Inspired by the above discussion, in this paper we are to investigate the stationary response of the VDP oscillator with two kinds of fractional derivatives excited by Gaussian white noise.

The rest of this paper is organized as follows. The fractional VDP oscillator is reduced to the equivalent stochastic VDP oscillator without fractional derivative terms by using the generalized harmonic function technique in Section 2. The approximate analytical solutions of the equivalent VDP oscillator are obtained by the stochastic averaging method in Section 3. The predictor–corrector algorithm for the solution of the initial value problem with fractional derivative is briefly introduced in Section 4. Numerical simulations are performed to verify the theoretical results in Section 5. Finally, the conclusions are given in Section 6.

Consider a fractional VDP oscillator^{[28–30]} with two kinds of fractional derivatives subjected to Gaussian white noise. The motion of the system is governed by the following equation:

*t*;

*β*

_{1},

*β*

_{2}, and

*ω*are constant coefficients;

*W*(

*t*) is a stationary Gaussian white noise with correlation function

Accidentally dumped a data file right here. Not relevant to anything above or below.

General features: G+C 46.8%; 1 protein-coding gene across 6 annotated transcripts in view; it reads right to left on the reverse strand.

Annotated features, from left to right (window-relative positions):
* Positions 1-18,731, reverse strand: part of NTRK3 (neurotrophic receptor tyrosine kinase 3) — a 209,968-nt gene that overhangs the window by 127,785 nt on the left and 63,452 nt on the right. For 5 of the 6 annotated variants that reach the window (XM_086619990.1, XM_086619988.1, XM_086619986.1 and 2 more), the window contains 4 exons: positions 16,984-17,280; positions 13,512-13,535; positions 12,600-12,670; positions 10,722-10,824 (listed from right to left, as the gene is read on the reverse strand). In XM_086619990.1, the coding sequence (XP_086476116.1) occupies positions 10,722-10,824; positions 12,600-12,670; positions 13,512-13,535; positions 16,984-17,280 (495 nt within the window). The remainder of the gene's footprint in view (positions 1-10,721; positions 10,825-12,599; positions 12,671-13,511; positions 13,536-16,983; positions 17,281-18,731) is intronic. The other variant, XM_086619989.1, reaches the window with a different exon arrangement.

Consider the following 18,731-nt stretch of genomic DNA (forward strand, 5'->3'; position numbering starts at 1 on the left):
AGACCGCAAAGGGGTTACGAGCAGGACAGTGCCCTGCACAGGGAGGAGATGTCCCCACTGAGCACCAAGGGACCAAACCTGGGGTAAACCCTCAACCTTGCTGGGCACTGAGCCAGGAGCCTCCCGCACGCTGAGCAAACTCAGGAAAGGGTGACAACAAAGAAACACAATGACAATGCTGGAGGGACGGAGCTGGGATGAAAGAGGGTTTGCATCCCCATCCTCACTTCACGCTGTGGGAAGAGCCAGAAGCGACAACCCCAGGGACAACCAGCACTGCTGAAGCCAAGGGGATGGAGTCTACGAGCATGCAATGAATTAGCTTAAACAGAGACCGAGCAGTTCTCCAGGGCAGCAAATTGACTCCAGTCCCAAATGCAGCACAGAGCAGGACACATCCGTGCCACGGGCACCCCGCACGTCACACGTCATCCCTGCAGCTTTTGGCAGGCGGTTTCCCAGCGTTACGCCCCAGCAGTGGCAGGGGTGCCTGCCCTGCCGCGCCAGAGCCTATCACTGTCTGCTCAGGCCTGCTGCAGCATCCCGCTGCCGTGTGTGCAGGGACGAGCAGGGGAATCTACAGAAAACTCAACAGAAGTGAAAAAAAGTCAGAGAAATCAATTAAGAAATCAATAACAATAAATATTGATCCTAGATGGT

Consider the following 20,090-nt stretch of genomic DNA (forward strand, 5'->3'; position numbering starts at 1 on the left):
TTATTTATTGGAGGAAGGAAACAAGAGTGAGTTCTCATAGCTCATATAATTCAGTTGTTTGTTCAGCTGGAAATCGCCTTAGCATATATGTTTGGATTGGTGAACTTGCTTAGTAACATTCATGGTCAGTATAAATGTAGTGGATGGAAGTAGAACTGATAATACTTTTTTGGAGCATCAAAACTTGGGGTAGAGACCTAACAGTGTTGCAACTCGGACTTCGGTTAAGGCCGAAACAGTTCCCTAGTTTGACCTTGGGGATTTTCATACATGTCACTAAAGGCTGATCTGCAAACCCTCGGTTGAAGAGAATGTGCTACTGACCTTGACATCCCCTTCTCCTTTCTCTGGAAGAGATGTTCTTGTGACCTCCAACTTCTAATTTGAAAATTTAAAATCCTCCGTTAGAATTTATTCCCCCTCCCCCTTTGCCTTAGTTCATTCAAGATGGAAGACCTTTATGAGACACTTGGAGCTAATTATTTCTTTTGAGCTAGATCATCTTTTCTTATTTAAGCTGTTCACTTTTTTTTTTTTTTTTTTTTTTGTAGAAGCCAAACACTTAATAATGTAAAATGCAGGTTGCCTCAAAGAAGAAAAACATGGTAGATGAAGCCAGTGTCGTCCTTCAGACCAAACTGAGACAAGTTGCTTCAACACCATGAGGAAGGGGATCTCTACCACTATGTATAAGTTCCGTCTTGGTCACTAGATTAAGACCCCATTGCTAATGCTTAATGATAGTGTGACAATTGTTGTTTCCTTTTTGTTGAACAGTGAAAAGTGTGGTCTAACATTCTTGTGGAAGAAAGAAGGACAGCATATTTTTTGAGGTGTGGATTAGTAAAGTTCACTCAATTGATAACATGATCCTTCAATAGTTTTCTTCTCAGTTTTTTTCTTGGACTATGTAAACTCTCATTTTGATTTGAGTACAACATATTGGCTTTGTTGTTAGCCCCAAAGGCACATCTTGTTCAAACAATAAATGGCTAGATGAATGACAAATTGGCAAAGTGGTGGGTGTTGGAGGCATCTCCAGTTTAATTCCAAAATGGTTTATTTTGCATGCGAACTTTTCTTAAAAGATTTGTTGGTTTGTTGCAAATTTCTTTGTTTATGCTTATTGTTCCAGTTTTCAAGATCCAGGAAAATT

*E*[

*W*(

*t*)

*W*(

*t*+

*τ*)] = 2

*Dδ*(

*τ*). There are many definitions of the fractional derivative. In the present paper, the Caputo-type fractional derivative is adopted as follows:

*n*− 1 <

*α*<

*n*,

*n*∈

*N*, and Γ(·) is a Gamma function.

According to Refs. [11], [14], and [26], the term associated with the fractional derivative not only serves as the classical damping force, but also contributes to the restoring force. Based on the generalized harmonic function technique,^{[11,14]} this term can be replaced by a linear restoring force and a linear damping force:

In order to obtain the values of *C*_{1} (*α*_{1}), *C*_{2} (*α*_{2}), *K*_{1} (*α*_{1}), and *K*_{2} (*α*_{2}), we first introduce two important formulae:

*C*

_{1}(

*α*

_{1}).

*s*=

*t*−

*u*and d

*s*= −d

*u*, one can obtain

*C*

_{11}and the second part as

*C*

_{12}, then

*C*

_{111}and the second part as

*C*

_{112}, then

Second, we present the detailed derivation procedure for *K*_{1} (*α*_{1}).

*s*=

*t*−

*u*and d

*s*= − d

*u*, one can obtain

*K*

_{11}and the second part as

*K*

_{12}, then

*K*

_{121}and the second part as

*K*

_{122}, then

*C*

_{2}(

*α*

_{2}),

*K*

_{2}(

*α*

_{2}):